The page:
A cursory glance through the lyric booklet of Satyricon’s newest platter, Intermezzo II , might send most black metal proponents off to scratch their heads: No longer the skull-raising, corpse-painted, spiked-armband-wearin’ trio of the “elite” Norwegian era of the past, Satyricon now approximates the appearance of jilted Marilyn Manson fans more apt to destroy souls than gender boundaries or, in turn, mommy ‘n’ daddy’s credit card. Just peep Satyr, the “cover star” of sorts, and his decidedly more devilish look — shaved head emblazoned with intersecting pentagram tattoos; lip piercings, catatonic eyes, and all — and you might be clued into Intermezzo II ‘s polarizing power. Though only a four-song EP to tide over the bloodthirsty minions until Rebel Extravaganza ‘s release this Fall, Intermezzo II is a startling, ambitious piece of savagery rarely seen since Burzum’s crowning glory, Filosofem .
But that’s where the polarizing begins — most black metallers don’t look too kindly on ambition. With nary an intro of pastoral Nordic folk or howling-wind, “A Moment of Clarity” kicks off Intermezzo II by kicking in and subsequently kicking around…all over the place, Satyricon dredging up the remnants of Mayhem’s immortal De Mysteriis Dom Santhanas , guitarist/vocalist Satyr channeling the ghost of Euronymous with similarly near-genius/near-aimless riff wandering. Satyr’s demon-screech — and his exhortations of spiritual renegade-ness — are rendered all the more palpitating by subtle yet icy distortion effects. The mind-fuck of that song hardly prepares the listener for the mind-thrashing of “INRI,” not so much a cover of Sarcophago’s proto-black metal anthem than a complete subversion of it — few things, music or otherwise, sound this uncomprehendingly violent at 251 bpm. The title track of 1996’s Nemesis Divinia receives a “clean version mix” that plays up the song’s frostbitten ambience by swathing it in lo-fi de(con)struction that’s no less — you guessed it — violent.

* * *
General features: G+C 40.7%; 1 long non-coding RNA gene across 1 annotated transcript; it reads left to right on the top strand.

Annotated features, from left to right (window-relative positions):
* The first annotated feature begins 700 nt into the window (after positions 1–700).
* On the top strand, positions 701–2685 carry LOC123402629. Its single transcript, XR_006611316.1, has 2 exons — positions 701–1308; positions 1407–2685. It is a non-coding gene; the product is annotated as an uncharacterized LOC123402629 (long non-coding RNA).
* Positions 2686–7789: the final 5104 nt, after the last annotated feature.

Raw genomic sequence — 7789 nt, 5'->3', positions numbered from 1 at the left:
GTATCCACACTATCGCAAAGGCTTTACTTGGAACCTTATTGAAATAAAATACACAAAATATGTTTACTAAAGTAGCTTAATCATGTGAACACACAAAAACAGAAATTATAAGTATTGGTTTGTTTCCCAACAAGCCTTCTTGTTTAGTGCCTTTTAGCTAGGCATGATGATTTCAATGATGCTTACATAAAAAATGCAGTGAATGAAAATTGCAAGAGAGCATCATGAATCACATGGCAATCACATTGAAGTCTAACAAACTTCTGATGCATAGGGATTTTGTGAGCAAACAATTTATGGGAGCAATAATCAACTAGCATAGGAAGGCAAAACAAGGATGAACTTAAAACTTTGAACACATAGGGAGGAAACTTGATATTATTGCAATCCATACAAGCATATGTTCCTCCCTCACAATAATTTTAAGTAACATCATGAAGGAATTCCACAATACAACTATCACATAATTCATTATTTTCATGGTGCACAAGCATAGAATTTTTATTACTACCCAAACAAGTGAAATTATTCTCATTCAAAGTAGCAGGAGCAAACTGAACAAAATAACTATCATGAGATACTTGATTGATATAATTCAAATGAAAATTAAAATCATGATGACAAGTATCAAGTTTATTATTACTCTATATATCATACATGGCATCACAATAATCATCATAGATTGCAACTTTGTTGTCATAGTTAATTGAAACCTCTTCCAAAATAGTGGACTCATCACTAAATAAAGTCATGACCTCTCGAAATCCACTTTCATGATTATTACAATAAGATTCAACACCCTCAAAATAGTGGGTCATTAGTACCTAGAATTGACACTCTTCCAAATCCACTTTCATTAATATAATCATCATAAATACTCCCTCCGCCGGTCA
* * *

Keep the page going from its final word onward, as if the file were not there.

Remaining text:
And if violence appears to be the overt theme at work on the EP, the duo goes and digs deep in their black hearts and abandons all previous sonic approaches by enhancing the psychedelia of the previous song. What emerges is “Blessed From Below,” a tri-themed exercise in gothtronica made all the eerier by the metaphorical resemblance to, er, Charles Manson sodomizing Trent Reznor — pretentious, yes (if not maybe), but an adventurous and logical closer to what is otherwise a non-stop skullfuck. If narcotics served as Satyricon’s creative influence during Intermezzo II ‘s recording, then maybe the Verve was erroneous in assuming that the drugs don’t work.
Granted, Intermezzo II may only be four songs. But with such immediacy, urgency, just plain soul-searing malevolence contained therein, Satyricon has set the high-jump bar that much higher for its contemporaries. Thus, Rebel Extravaganza may be all its title promises.
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